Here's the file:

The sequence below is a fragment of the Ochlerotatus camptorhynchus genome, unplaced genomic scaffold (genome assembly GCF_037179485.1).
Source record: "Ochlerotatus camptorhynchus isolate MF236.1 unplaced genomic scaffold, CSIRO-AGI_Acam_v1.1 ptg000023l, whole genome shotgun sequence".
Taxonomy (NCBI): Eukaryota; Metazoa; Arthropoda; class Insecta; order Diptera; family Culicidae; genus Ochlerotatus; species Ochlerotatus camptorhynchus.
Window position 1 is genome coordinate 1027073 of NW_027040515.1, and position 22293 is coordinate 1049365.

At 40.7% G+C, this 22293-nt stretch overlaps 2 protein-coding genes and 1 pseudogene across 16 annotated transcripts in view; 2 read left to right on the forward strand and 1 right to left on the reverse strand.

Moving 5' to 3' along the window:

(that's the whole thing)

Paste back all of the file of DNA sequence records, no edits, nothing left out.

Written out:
The sequence below is a fragment of the Ochlerotatus camptorhynchus genome, unplaced genomic scaffold (genome assembly GCF_037179485.1).
Source record: "Ochlerotatus camptorhynchus isolate MF236.1 unplaced genomic scaffold, CSIRO-AGI_Acam_v1.1 ptg000023l, whole genome shotgun sequence".
Taxonomy (NCBI): Eukaryota; Metazoa; Arthropoda; class Insecta; order Diptera; family Culicidae; genus Ochlerotatus; species Ochlerotatus camptorhynchus.
Window position 1 is genome coordinate 1027073 of NW_027040515.1, and position 22293 is coordinate 1049365.

At 40.7% G+C, this 22293-nt stretch overlaps 2 protein-coding genes and 1 pseudogene across 16 annotated transcripts in view; 2 read left to right on the forward strand and 1 right to left on the reverse strand.

Moving 5' to 3' along the window: